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1See Hsiao, Ching, and Wan (2012) and Angrist, Jord, and Kuersteiner (2013) for alternative matching methods along this line of thought.

2To gauge the uncertainty of the estimated treatment effect, the synthetic control method compares the estimated treatment effect with the “effects” estimated from placebo tests in which the treatment is randomly assigned to a control unit.

3See Campbell, Lo, and MacKinlay (1997) for applications of factor models in finance.

4For more empirical applications of the IFE estimator, see Kim and Oka (2014) and Gaibulloev, Sandler, and Sul (2014).

5When the treatment effect is heterogeneous (as it is almost always the case), an IFE model that imposes a constant treatment effect assumption gives biased estimates of the average treatment effect because the estimation of the factor space is affected by the heterogeneity in the treatment effect.

6For example, Acemoglu *et al.* (2016), who estimate the effect of Tim Geithner connections on stock market returns, conduct the synthetic control method repeatedly for each connected (treated) firm; Dube and Zipperer (2015) estimate the effect of minimum wage policies on wage and employment by conducting the method for each of the 29 policy changes. The latter also extend Abadie, Diamond, and Hainmueller (2010)’s original inferential method to the case of multiple treated units using the mean percentile ranks of the estimated effects.

7Cases in which the treatment switches on and off (or “multiple-treatment-time”) can be easily incorporated in this framework as long as we impose assumptions on how the treatment affects current and future outcomes. For example, one can assume that the treatment only affect the current outcome but not future outcomes (no carryover effect), as fixed effects models often do. In this paper, we do not impose such assumptions. See Imai and Kim (2016) for a thorough discussion.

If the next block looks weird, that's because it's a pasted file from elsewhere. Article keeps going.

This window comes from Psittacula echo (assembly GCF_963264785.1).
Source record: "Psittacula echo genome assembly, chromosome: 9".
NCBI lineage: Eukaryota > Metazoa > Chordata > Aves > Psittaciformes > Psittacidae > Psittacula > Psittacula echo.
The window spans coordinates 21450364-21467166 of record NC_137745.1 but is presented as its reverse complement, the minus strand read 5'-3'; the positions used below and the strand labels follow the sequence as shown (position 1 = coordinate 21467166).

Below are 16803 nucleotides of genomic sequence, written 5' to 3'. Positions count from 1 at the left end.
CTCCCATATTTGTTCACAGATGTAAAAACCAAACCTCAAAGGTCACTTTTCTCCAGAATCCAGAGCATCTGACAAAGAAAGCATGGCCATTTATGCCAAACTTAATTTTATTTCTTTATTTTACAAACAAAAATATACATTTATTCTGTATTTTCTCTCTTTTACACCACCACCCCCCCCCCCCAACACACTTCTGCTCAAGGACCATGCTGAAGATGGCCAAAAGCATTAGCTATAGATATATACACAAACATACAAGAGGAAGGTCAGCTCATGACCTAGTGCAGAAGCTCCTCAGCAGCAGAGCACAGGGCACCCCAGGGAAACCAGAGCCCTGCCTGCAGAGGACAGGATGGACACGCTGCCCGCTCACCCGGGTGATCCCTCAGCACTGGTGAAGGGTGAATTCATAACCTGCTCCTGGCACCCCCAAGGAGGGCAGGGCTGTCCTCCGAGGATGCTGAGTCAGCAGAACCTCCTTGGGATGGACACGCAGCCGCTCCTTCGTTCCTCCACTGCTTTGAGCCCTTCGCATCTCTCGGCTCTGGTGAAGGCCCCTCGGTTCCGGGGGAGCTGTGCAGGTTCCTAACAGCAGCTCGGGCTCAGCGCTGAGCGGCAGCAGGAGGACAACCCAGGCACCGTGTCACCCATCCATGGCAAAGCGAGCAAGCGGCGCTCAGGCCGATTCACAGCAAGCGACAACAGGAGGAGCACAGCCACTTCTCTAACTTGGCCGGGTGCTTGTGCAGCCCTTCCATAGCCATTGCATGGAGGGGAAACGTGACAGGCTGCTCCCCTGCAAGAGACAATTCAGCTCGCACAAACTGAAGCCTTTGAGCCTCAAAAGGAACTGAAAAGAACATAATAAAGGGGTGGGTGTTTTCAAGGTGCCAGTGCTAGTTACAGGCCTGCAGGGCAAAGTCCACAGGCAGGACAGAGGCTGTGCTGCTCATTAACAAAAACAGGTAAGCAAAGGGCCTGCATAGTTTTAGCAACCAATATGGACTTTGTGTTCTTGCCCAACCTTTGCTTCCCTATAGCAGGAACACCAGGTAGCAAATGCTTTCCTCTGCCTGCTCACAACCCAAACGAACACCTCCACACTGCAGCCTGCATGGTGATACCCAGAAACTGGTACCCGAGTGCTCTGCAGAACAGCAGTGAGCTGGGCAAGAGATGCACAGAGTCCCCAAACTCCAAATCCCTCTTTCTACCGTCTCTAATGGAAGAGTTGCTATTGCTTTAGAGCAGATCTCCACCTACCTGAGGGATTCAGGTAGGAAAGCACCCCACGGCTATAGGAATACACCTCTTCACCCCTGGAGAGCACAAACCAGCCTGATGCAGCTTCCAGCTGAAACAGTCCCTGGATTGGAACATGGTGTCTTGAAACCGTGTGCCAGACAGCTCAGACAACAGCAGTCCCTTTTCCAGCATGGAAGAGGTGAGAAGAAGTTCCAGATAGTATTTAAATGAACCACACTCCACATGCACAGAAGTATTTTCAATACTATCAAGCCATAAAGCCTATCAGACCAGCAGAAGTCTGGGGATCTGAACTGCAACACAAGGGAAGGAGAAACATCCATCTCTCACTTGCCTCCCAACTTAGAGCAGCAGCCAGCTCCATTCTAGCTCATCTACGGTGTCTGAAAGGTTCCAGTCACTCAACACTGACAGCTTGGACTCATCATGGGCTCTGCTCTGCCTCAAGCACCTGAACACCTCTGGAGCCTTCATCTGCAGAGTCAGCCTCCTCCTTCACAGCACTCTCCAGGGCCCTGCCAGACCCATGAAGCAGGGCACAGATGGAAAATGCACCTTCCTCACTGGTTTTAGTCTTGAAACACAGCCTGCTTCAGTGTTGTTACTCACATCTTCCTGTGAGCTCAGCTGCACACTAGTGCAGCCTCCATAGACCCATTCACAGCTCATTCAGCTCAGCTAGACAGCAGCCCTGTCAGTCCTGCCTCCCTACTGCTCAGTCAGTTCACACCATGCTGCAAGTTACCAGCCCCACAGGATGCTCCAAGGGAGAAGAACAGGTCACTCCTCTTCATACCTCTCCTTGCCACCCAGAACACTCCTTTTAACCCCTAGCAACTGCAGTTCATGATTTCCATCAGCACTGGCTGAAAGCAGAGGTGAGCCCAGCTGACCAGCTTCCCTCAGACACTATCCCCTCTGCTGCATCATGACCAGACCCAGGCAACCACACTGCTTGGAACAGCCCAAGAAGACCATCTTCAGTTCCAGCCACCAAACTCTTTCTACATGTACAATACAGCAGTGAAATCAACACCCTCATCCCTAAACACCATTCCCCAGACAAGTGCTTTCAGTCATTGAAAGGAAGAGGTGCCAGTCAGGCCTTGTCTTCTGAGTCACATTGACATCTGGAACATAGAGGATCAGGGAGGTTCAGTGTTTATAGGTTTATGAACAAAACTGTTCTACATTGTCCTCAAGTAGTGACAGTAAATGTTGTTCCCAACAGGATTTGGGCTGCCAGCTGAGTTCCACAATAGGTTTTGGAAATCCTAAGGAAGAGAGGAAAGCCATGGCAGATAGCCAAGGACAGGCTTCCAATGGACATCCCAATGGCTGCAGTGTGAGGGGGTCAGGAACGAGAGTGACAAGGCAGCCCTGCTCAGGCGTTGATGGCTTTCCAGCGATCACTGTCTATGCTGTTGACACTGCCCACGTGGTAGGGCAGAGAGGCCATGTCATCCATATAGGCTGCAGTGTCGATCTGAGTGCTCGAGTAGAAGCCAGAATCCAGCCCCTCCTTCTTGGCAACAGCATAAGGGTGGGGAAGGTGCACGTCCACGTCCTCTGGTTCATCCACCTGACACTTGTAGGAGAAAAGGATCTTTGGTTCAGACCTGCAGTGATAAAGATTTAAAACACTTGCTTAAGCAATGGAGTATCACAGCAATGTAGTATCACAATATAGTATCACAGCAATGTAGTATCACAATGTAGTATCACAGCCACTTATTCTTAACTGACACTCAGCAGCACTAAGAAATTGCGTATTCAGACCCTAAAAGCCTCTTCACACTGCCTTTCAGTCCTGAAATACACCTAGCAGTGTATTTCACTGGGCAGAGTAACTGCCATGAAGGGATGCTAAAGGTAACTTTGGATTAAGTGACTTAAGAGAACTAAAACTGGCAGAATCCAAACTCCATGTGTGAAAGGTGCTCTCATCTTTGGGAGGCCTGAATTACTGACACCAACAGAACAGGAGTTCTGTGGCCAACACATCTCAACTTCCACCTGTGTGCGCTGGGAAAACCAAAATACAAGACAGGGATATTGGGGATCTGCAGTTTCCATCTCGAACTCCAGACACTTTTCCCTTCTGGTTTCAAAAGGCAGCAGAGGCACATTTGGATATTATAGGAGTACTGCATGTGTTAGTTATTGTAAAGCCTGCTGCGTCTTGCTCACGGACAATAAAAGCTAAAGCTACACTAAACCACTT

8
$\unicode[STIX]{x1D6FD}$
is assumed to be constant across space and time mainly for the purpose of fast computation in the frequentist framework. It is a limitation compared with more flexible and increasingly popular random coefficient models in Bayesian multi-level analysis.

9For this reason, additive unit and time fixed effects are not explicitly assumed in the model. An extended model that directly imposes additive two-way fixed effects is discussed in the next section.

12For a clear and detailed explanation of quantities of interest in TSCS analysis, see Blackwell and Glynn (2015). Using their terminology, this paper intends to estimate the Average Treatment History Effect on the Treated given two specific treatment histories:
$\mathbb{E}[Y_{it}(\text{}\underline{a}_{t}^{1})-Y_{it}(\text{}\underline{a}_{t}^{0})|\text{}\underline{D}_{i,t-1}=\text{}\underline{a}_{t-1}^{1}]$
in which
$\text{}\underline{a}_{t}^{0}=(0,\ldots ,0)$
,
$\text{}\underline{a}_{t}^{1}=(0,\ldots ,0,1,\ldots ,1)$
with
$T_{0}$
zeros and
$(t-T_{0})$
ones indicate the histories of treatment statuses. We keep the current notation for simplicity.

13We attempt to make inference about the ATT in the sample we draw, not the ATT of the population. In other words, we do not incorporate uncertainty of the treatment effects
$\unicode[STIX]{x1D6FF}_{it}$
.

14The idea of predicting treated counterfactuals in a DID setup is also explored by Brodersen *et al.* (2014) using a structural Bayesian time-series approach.

18The DGP specified here is modified based on Bai (2009) and Gobillon and Magnac (2016).